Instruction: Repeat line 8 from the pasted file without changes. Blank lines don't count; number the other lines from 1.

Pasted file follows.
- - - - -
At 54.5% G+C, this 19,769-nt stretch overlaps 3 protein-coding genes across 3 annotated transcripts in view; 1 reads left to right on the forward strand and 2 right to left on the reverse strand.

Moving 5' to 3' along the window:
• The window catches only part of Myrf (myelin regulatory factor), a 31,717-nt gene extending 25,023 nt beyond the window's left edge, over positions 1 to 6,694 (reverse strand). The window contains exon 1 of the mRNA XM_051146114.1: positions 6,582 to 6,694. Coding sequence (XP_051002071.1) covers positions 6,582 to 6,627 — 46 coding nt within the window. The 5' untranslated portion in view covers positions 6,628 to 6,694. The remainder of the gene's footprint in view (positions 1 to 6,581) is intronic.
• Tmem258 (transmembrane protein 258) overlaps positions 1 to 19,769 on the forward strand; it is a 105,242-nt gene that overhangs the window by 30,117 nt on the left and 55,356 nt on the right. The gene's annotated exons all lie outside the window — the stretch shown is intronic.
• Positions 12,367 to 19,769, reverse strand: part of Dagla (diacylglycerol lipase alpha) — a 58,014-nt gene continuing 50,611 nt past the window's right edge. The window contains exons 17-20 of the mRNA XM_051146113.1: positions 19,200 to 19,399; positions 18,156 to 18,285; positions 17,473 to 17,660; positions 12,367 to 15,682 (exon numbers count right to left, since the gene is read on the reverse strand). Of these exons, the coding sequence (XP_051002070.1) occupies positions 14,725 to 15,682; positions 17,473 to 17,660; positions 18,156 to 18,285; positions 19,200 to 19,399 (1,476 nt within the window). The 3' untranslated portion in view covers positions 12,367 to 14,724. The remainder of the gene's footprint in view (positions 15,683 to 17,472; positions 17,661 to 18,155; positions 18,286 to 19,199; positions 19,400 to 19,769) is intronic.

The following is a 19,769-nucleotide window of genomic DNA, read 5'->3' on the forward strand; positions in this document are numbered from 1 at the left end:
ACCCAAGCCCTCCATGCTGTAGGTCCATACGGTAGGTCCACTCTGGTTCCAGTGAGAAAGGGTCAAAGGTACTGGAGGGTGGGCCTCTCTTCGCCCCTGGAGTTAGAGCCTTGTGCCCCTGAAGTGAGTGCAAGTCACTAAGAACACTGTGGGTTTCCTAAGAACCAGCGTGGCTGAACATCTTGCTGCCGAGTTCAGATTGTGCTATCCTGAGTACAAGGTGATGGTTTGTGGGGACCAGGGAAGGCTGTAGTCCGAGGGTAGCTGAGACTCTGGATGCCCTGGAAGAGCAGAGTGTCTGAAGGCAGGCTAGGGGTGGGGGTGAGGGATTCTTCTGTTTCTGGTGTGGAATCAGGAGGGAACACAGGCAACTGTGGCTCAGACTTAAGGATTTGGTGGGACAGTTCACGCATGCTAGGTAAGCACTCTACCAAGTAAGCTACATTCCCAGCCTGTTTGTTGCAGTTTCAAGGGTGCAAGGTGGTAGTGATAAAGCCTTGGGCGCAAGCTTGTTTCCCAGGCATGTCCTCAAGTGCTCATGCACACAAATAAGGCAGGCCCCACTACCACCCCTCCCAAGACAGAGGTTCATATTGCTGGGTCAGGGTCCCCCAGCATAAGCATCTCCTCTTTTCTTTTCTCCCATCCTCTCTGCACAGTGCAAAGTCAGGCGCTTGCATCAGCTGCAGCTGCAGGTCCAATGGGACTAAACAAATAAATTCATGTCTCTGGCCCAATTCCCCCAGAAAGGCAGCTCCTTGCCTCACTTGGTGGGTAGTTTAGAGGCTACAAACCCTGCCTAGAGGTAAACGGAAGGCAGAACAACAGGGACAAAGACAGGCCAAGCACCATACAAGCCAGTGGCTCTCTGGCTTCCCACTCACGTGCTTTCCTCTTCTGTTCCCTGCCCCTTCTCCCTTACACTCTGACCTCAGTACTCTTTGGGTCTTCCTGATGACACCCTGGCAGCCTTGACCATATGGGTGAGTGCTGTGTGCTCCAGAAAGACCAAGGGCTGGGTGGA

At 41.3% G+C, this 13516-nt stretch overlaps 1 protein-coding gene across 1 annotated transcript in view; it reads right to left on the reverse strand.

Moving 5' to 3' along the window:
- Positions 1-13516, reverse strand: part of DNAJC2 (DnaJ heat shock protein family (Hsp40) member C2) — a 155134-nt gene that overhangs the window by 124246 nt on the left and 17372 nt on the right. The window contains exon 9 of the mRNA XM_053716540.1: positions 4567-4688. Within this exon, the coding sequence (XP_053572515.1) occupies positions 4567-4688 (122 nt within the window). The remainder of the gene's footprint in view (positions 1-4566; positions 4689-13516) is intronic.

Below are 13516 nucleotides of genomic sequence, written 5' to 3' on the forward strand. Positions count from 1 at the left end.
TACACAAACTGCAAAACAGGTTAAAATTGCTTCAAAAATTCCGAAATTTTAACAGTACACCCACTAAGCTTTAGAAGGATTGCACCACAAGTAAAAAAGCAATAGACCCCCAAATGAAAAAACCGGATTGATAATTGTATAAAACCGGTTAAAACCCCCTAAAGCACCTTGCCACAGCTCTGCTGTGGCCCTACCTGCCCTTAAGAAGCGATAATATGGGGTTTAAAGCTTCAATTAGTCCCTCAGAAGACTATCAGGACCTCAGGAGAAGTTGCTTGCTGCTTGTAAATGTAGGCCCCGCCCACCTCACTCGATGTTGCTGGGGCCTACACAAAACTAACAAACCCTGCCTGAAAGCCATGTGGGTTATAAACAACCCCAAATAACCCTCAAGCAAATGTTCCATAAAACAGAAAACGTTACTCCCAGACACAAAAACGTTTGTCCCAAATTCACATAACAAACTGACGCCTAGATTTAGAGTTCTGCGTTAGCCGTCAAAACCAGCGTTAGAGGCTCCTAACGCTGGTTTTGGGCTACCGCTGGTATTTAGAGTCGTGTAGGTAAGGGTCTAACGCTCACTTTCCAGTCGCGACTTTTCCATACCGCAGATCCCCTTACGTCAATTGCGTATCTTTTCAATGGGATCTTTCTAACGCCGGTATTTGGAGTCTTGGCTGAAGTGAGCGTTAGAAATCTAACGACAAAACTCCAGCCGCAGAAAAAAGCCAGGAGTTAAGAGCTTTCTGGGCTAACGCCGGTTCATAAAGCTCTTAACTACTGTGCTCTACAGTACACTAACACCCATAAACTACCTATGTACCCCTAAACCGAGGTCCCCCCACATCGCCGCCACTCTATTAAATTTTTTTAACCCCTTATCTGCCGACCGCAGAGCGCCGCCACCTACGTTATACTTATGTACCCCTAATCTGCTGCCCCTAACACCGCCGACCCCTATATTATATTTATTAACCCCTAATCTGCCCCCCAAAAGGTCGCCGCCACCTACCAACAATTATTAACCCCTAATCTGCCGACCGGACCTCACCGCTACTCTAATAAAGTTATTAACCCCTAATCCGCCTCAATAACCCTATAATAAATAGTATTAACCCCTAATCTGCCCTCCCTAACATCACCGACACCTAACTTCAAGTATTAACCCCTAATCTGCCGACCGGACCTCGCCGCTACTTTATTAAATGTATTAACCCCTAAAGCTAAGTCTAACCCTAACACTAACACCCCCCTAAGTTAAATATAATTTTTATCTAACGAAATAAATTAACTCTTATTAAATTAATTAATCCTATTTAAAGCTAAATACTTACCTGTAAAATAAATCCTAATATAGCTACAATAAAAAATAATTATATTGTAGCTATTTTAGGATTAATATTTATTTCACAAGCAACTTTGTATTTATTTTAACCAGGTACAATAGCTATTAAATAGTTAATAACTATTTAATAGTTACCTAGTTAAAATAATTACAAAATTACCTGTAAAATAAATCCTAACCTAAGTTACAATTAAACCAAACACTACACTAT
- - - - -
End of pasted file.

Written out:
At 41.3% G+C, this 13516-nt stretch overlaps 1 protein-coding gene across 1 annotated transcript in view; it reads right to left on the reverse strand.